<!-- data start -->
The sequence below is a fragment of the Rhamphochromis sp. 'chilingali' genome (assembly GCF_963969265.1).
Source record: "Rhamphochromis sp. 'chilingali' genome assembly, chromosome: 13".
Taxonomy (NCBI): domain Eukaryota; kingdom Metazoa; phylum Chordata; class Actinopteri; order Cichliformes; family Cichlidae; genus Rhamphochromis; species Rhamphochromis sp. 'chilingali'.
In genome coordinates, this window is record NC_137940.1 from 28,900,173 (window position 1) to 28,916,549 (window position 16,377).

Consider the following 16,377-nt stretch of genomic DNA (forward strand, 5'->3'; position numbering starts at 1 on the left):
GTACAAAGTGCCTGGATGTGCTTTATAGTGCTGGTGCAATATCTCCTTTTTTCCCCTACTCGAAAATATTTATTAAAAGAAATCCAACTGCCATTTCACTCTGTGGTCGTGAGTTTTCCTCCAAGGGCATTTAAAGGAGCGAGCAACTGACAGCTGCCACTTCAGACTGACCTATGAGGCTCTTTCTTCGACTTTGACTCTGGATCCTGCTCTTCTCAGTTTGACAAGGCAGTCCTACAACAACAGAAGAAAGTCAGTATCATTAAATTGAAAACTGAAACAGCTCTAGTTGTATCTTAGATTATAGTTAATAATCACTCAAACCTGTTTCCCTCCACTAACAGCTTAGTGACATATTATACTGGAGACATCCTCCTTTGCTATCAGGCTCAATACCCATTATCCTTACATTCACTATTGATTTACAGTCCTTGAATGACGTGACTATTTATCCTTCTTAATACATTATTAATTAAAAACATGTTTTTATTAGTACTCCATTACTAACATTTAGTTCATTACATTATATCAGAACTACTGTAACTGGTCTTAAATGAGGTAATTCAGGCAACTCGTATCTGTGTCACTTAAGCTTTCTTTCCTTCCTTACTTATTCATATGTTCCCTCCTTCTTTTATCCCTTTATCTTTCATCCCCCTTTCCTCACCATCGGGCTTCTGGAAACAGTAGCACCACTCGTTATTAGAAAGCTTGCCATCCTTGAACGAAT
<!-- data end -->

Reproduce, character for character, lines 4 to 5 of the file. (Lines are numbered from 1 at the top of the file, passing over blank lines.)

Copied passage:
In genome coordinates, this window is record NC_137940.1 from 28,900,173 (window position 1) to 28,916,549 (window position 16,377).

Consider the following 16,377-nt stretch of genomic DNA (forward strand, 5'->3'; position numbering starts at 1 on the left):